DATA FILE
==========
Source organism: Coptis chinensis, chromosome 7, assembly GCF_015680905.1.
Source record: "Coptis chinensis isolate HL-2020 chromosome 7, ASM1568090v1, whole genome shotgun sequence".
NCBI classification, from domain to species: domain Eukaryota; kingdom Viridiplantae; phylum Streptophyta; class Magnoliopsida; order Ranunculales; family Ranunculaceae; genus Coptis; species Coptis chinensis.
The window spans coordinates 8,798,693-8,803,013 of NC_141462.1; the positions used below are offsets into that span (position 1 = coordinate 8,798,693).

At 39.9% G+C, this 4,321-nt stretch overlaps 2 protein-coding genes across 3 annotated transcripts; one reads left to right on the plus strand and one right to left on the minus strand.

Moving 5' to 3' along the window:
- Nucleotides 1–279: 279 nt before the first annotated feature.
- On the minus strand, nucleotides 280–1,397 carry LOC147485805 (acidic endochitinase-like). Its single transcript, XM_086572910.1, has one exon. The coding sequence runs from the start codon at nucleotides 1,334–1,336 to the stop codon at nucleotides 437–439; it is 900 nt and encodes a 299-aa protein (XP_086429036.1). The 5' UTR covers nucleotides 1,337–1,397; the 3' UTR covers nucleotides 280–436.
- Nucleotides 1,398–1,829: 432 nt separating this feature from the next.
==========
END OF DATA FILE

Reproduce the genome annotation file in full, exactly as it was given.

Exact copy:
Source organism: Coptis chinensis, chromosome 7, assembly GCF_015680905.1.
Source record: "Coptis chinensis isolate HL-2020 chromosome 7, ASM1568090v1, whole genome shotgun sequence".
NCBI classification, from domain to species: domain Eukaryota; kingdom Viridiplantae; phylum Streptophyta; class Magnoliopsida; order Ranunculales; family Ranunculaceae; genus Coptis; species Coptis chinensis.
The window spans coordinates 8,798,693-8,803,013 of NC_141462.1; the positions used below are offsets into that span (position 1 = coordinate 8,798,693).

At 39.9% G+C, this 4,321-nt stretch overlaps 2 protein-coding genes across 3 annotated transcripts; one reads left to right on the plus strand and one right to left on the minus strand.

Moving 5' to 3' along the window:
- Nucleotides 1–279: 279 nt before the first annotated feature.
- On the minus strand, nucleotides 280–1,397 carry LOC147485805 (acidic endochitinase-like). Its single transcript, XM_086572910.1, has one exon. The coding sequence runs from the start codon at nucleotides 1,334–1,336 to the stop codon at nucleotides 437–439; it is 900 nt and encodes a 299-aa protein (XP_086429036.1). The 5' UTR covers nucleotides 1,337–1,397; the 3' UTR covers nucleotides 280–436.
- Nucleotides 1,398–1,829: 432 nt separating this feature from the next.